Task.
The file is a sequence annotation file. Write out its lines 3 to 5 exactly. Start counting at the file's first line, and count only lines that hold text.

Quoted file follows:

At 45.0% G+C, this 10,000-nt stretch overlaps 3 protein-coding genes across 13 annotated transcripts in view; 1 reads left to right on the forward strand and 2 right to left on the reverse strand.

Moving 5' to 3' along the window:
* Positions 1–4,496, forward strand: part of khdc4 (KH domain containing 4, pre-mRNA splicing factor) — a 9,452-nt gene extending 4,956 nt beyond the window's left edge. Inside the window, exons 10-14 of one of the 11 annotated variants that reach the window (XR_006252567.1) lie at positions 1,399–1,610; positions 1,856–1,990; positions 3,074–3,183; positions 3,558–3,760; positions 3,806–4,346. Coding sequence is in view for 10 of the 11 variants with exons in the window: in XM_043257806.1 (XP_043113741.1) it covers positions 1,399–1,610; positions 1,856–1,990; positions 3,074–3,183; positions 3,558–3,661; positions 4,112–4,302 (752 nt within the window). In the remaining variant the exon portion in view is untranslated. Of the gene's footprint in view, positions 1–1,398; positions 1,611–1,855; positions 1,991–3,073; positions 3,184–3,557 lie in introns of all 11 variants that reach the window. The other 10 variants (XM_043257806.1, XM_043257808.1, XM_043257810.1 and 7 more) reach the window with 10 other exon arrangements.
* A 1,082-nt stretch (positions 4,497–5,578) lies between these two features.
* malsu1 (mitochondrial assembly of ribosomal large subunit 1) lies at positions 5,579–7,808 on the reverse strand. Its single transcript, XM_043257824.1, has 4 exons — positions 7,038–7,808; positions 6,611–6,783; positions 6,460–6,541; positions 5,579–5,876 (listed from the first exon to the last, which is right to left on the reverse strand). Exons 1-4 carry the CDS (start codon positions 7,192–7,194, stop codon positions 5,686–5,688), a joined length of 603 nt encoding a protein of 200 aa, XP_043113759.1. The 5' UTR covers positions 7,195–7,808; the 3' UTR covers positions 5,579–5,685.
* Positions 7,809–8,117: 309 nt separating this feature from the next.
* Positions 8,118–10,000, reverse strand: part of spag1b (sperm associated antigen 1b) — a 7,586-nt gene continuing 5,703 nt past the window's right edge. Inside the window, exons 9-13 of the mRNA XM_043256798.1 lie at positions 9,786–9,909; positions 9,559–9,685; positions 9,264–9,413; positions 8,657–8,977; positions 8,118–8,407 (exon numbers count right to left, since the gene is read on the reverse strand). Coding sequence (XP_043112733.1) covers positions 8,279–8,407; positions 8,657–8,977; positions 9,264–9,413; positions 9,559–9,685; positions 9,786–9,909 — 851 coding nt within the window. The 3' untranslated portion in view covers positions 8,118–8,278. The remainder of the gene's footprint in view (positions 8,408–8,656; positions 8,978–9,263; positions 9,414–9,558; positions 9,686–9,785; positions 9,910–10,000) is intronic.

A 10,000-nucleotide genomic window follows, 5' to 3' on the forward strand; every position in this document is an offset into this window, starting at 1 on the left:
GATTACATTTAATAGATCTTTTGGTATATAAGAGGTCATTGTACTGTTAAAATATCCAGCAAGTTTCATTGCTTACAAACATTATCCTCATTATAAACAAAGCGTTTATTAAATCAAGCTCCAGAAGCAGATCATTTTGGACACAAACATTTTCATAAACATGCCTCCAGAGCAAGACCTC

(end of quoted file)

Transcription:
* Positions 1–4,496, forward strand: part of khdc4 (KH domain containing 4, pre-mRNA splicing factor) — a 9,452-nt gene extending 4,956 nt beyond the window's left edge. Inside the window, exons 10-14 of one of the 11 annotated variants that reach the window (XR_006252567.1) lie at positions 1,399–1,610; positions 1,856–1,990; positions 3,074–3,183; positions 3,558–3,760; positions 3,806–4,346. Coding sequence is in view for 10 of the 11 variants with exons in the window: in XM_043257806.1 (XP_043113741.1) it covers positions 1,399–1,610; positions 1,856–1,990; positions 3,074–3,183; positions 3,558–3,661; positions 4,112–4,302 (752 nt within the window). In the remaining variant the exon portion in view is untranslated. Of the gene's footprint in view, positions 1–1,398; positions 1,611–1,855; positions 1,991–3,073; positions 3,184–3,557 lie in introns of all 11 variants that reach the window. The other 10 variants (XM_043257806.1, XM_043257808.1, XM_043257810.1 and 7 more) reach the window with 10 other exon arrangements.
* A 1,082-nt stretch (positions 4,497–5,578) lies between these two features.
* malsu1 (mitochondrial assembly of ribosomal large subunit 1) lies at positions 5,579–7,808 on the reverse strand. Its single transcript, XM_043257824.1, has 4 exons — positions 7,038–7,808; positions 6,611–6,783; positions 6,460–6,541; positions 5,579–5,876 (listed from the first exon to the last, which is right to left on the reverse strand). Exons 1-4 carry the CDS (start codon positions 7,192–7,194, stop codon positions 5,686–5,688), a joined length of 603 nt encoding a protein of 200 aa, XP_043113759.1. The 5' UTR covers positions 7,195–7,808; the 3' UTR covers positions 5,579–5,685.